The value you offer can be described in terms of new skills and abilities, profits, time saved, or effects on health and satisfaction. That’s what ultimately matters to people – that’s what you sell.
Take jewelry for example – on the surface it may not look like a problem-solving item. On the contrary: people don’t buy jewelry for jewelry’s sake, not even if they’re self-proclaimed jewelry collectors. The actual reasons why people might buy jewelry can be:
- a birthday gift for their partner; friend or family member (value: connection)
- an accessory that will lift their boring outfit for an important event (value: confidence)
- a luxury item that will broadcast their wealth and social status in a tasteful way (value: belonging)
- specific crystals or a picture of a saint that will remind them of the unseen forces that support them through difficult times (value: faith)
- a statement piece that will divert the attention away from their bad hairdo (value: confidence)
I could go on, but hopefully you get the picture.
If you’re wondering why people always compliment the work you do yet rarely pull out their wallets, this is why: they don’t see how your products or services are relevant for their problem. Either they don’t know they have one (or maybe they really don’t), or you haven’t done a good enough job of explaining how you can help them solve it.
Explain the value clearly, and you’ll see those wallets coming out way more often.
Now for the real challenge: making it unique
Finding the value part is relatively easy – you just need to put yourself in your client’s shoes for long enough to learn what they really care about, and highlight that. Maybe you’ve already done this, and are wondering where the hell is the good stuff? We’re getting to it.
The problem with your value proposition is that you’re certainly not the only person in the world who has figured out that good writing leads to more money, or that memories are priceless, or that jewelry brings confidence. There’s about a bajillion other copywriters, photographers and jewelry designers who have thought of the same thing.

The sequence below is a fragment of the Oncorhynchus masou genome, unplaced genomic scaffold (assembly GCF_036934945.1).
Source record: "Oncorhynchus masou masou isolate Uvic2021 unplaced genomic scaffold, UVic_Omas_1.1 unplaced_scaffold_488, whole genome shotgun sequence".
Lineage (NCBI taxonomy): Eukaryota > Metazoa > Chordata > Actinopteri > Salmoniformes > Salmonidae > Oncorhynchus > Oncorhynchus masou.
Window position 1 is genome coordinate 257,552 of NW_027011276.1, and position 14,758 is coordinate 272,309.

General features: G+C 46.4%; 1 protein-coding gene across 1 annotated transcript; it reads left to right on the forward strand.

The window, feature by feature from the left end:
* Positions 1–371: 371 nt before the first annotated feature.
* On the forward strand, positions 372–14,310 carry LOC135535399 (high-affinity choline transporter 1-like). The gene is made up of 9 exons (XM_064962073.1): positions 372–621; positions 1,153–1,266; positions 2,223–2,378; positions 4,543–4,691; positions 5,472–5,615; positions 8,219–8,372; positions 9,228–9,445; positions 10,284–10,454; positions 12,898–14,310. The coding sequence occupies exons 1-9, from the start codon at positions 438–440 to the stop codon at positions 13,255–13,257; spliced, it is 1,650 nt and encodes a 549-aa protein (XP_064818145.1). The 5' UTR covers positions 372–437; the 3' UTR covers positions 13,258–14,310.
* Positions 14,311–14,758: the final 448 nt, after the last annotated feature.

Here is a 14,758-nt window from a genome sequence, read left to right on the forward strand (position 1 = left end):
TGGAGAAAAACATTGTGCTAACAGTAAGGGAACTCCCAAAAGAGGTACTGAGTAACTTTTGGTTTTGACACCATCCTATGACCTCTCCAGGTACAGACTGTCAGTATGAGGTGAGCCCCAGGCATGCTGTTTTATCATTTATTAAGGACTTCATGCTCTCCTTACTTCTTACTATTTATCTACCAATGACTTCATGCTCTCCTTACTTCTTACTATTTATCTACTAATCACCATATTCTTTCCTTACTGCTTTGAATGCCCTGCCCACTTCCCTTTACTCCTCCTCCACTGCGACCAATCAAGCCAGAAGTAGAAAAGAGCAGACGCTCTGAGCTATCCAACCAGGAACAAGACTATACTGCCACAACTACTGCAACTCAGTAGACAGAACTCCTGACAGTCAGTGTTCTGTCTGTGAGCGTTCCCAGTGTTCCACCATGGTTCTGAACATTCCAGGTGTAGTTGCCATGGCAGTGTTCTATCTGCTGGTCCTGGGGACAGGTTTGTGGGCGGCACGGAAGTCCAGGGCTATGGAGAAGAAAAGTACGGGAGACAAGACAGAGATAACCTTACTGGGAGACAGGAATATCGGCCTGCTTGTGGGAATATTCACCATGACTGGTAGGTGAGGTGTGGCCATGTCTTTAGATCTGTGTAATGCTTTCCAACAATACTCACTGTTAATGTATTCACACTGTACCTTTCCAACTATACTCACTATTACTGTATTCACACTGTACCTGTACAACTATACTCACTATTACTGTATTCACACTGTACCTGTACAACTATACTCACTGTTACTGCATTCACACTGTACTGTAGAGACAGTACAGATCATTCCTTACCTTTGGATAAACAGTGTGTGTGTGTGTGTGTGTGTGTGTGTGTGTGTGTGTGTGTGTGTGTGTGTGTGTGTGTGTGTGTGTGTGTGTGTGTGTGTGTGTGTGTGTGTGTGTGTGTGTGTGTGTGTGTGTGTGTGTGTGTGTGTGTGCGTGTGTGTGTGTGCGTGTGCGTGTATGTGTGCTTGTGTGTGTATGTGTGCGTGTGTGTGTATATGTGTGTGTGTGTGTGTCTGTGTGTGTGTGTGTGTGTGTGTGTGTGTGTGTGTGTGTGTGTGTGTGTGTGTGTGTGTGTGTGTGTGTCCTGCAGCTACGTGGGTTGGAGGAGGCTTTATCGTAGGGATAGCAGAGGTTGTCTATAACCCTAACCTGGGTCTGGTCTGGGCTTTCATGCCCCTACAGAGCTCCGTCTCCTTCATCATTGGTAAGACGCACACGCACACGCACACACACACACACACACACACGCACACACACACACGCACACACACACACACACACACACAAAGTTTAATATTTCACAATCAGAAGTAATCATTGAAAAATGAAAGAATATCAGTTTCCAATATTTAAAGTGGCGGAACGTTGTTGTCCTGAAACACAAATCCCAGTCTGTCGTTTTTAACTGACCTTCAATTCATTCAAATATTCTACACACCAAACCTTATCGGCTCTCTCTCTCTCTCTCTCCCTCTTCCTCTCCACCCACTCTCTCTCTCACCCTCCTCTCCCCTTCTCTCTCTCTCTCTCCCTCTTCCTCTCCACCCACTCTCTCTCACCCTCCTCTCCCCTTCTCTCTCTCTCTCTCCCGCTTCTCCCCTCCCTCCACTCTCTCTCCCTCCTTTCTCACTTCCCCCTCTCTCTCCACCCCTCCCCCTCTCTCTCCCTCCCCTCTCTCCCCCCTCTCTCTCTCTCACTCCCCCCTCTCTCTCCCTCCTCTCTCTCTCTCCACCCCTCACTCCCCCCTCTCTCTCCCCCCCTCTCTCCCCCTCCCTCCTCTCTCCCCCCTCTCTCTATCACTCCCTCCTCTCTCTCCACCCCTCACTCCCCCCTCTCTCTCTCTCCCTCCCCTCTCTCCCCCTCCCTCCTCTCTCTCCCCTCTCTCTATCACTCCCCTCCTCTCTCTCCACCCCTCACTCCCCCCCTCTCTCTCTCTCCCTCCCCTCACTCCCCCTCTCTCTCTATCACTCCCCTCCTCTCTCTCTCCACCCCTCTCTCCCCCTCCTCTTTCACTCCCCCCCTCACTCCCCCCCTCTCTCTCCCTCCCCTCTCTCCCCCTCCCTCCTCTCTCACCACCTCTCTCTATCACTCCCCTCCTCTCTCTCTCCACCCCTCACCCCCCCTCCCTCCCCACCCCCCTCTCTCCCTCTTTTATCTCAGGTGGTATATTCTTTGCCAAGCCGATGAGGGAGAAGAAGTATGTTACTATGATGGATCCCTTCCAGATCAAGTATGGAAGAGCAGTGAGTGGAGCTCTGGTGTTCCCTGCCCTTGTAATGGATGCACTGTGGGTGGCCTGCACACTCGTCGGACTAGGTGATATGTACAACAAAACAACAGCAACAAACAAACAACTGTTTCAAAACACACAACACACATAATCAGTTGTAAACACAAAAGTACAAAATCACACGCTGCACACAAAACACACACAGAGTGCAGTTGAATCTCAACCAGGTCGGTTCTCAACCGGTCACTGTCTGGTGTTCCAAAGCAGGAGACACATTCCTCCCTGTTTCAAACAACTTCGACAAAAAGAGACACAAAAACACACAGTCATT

When everybody is saying the same things, how are the clients supposed to know who is right for them? You’re in a moderately better position than you were before, but you can do better.
The uniqueness comes from something that only you can offer – something nobody else has figured out how to do yet and articulate it. (Or at least, few people have figured it out, but nobody knows about them yet, so for all practical purposes you’re as good as being the only one).
Some common UVPs that companies tend to use are production quality, convenience, aesthetics, reliability, exclusivity, core values, and even price. Some of these are contradictory: higher quality, reliability, exclusivity and aesthetics often make the price higher. Boosting convenience can mean scrimping on other features.
You can’t have all bases covered – you need to choose. If you have to make a choice between offering a better service or cutting corners, I always suggest the former one – premium brands inspire more loyalty and word-of-mouth marketing than commodity brands. You literally can’t afford to be cheap.
Here are some ways to find your unique twist that will make the higher price worth it for your clients.
1. Create a groundbreaking, innovative product or service
The first person to ever build a copywriting e-course cashed in on the amount that most copywriters will never get to earn. The first freelancer to create a monthly website conversion optimization service opened up the possibilities for every other freelancer who wanted to create a recurring revenue stream.
Being the first person who did something is noteworthy in itself. You can get free press solely based on the fact that nobody else has done it before. Even if your product or service is imperfect, there’s nothing else to compare it to, at least until the competition catches up. By the time they do catch up, you’ll already have built a loyal fanbase and a ton of organic buzz.
Your innovative thing doesn’t have to be your only product or service, or even your most profitable one. Whatever you’re selling now, keep selling it – but think of another way you can add value that will attract the attention in a saturated market.
If there’s no way you can do this, do not despair, there are other ways.
2. Narrow down your target market
Sometimes focusing on a specific under-served market is the way to become the go-to expert in that field. Even if your skills are applicable in multiple industries, choosing a niche where your unique skills come into the spotlight will, paradoxically, help you get more clients.
The reason why narrowing down works is because it makes standing out and staying memorable easier. Generalists are quickly forgotten, while experts remain top of mind whenever their field of expertise is mentioned in conversation. Those who recognize themselves in your value proposition will think: “This is perfect for me!”, and those that don’t will think of someone else who fits the niche. Even people outside of your niche can help you promote your business by recommending you to people they know.
3. Find a new angle